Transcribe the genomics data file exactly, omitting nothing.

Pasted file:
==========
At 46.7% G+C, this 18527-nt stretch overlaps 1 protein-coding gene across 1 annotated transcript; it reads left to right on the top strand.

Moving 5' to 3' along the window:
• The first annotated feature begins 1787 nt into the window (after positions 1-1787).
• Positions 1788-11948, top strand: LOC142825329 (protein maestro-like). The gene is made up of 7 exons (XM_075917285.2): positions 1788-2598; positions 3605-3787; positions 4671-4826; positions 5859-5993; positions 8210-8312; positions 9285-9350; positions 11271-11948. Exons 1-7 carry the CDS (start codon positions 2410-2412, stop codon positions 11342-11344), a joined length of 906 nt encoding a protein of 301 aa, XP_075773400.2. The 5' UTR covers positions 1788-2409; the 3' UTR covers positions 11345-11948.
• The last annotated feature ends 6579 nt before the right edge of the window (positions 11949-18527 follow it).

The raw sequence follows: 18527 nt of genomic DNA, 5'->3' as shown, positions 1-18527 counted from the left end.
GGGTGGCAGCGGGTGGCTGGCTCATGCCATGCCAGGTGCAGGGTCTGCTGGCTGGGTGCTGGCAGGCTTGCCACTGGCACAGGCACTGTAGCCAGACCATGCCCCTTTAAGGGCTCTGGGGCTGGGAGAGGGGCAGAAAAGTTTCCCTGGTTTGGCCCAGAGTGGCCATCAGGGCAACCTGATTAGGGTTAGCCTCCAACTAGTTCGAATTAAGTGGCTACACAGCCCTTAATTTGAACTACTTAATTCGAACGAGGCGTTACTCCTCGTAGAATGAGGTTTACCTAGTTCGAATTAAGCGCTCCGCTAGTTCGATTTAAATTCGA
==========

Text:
At 46.7% G+C, this 18527-nt stretch overlaps 1 protein-coding gene across 1 annotated transcript; it reads left to right on the top strand.

Moving 5' to 3' along the window:
• The first annotated feature begins 1787 nt into the window (after positions 1-1787).
• Positions 1788-11948, top strand: LOC142825329 (protein maestro-like). The gene is made up of 7 exons (XM_075917285.2): positions 1788-2598; positions 3605-3787; positions 4671-4826; positions 5859-5993; positions 8210-8312; positions 9285-9350; positions 11271-11948. Exons 1-7 carry the CDS (start codon positions 2410-2412, stop codon positions 11342-11344), a joined length of 906 nt encoding a protein of 301 aa, XP_075773400.2. The 5' UTR covers positions 1788-2409; the 3' UTR covers positions 11345-11948.
• The last annotated feature ends 6579 nt before the right edge of the window (positions 11949-18527 follow it).

The raw sequence follows: 18527 nt of genomic DNA, 5'->3' as shown, positions 1-18527 counted from the left end.
GGGTGGCAGCGGGTGGCTGGCTCATGCCATGCCAGGTGCAGGGTCTGCTGGCTGGGTGCTGGCAGGCTTGCCACTGGCACAGGCACTGTAGCCAGACCATGCCCCTTTAAGGGCTCTGGGGCTGGGAGAGGGGCAGAAAAGTTTCCCTGGTTTGGCCCAGAGTGGCCATCAGGGCAACCTGATTAGGGTTAGCCTCCAACTAGTTCGAATTAAGTGGCTACACAGCCCTTAATTTGAACTACTTAATTCGAACGAGGCGTTACTCCTCGTAGAATGAGGTTTACCTAGTTCGAATTAAGCGCTCCGCTAGTTCGATTTAAATTCGA